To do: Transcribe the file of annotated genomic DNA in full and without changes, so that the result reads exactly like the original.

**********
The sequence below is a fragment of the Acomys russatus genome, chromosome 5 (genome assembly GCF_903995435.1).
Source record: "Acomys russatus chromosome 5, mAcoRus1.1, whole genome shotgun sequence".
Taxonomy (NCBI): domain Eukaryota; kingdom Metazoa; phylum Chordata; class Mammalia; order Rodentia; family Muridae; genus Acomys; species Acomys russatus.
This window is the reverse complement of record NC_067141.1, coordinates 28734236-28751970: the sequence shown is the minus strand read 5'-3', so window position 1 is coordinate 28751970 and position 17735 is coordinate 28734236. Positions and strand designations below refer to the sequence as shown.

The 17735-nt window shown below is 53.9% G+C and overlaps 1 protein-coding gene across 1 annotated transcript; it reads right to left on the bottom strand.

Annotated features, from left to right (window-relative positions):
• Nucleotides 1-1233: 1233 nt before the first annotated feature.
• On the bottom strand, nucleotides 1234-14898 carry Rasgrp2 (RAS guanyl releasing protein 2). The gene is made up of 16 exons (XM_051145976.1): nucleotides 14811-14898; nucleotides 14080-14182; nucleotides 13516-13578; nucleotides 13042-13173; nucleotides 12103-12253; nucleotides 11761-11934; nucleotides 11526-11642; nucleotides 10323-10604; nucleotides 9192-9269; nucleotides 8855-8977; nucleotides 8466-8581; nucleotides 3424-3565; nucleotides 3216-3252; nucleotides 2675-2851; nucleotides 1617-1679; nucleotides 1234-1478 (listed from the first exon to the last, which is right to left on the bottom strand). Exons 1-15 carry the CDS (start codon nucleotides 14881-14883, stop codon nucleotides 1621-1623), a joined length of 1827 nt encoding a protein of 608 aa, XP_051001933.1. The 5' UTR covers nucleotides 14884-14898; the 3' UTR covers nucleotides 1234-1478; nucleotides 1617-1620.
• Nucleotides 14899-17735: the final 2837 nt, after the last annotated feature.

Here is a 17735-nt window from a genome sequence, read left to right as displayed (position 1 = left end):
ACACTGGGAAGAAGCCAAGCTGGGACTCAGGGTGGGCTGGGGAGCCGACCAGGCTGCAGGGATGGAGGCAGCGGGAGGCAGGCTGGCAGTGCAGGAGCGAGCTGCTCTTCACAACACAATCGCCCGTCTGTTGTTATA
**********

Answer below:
The sequence below is a fragment of the Acomys russatus genome, chromosome 5 (genome assembly GCF_903995435.1).
Source record: "Acomys russatus chromosome 5, mAcoRus1.1, whole genome shotgun sequence".
Taxonomy (NCBI): domain Eukaryota; kingdom Metazoa; phylum Chordata; class Mammalia; order Rodentia; family Muridae; genus Acomys; species Acomys russatus.
This window is the reverse complement of record NC_067141.1, coordinates 28734236-28751970: the sequence shown is the minus strand read 5'-3', so window position 1 is coordinate 28751970 and position 17735 is coordinate 28734236. Positions and strand designations below refer to the sequence as shown.

The 17735-nt window shown below is 53.9% G+C and overlaps 1 protein-coding gene across 1 annotated transcript; it reads right to left on the bottom strand.

Annotated features, from left to right (window-relative positions):
• Nucleotides 1-1233: 1233 nt before the first annotated feature.
• On the bottom strand, nucleotides 1234-14898 carry Rasgrp2 (RAS guanyl releasing protein 2). The gene is made up of 16 exons (XM_051145976.1): nucleotides 14811-14898; nucleotides 14080-14182; nucleotides 13516-13578; nucleotides 13042-13173; nucleotides 12103-12253; nucleotides 11761-11934; nucleotides 11526-11642; nucleotides 10323-10604; nucleotides 9192-9269; nucleotides 8855-8977; nucleotides 8466-8581; nucleotides 3424-3565; nucleotides 3216-3252; nucleotides 2675-2851; nucleotides 1617-1679; nucleotides 1234-1478 (listed from the first exon to the last, which is right to left on the bottom strand). Exons 1-15 carry the CDS (start codon nucleotides 14881-14883, stop codon nucleotides 1621-1623), a joined length of 1827 nt encoding a protein of 608 aa, XP_051001933.1. The 5' UTR covers nucleotides 14884-14898; the 3' UTR covers nucleotides 1234-1478; nucleotides 1617-1620.
• Nucleotides 14899-17735: the final 2837 nt, after the last annotated feature.

Here is a 17735-nt window from a genome sequence, read left to right as displayed (position 1 = left end):
ACACTGGGAAGAAGCCAAGCTGGGACTCAGGGTGGGCTGGGGAGCCGACCAGGCTGCAGGGATGGAGGCAGCGGGAGGCAGGCTGGCAGTGCAGGAGCGAGCTGCTCTTCACAACACAATCGCCCGTCTGTTGTTATA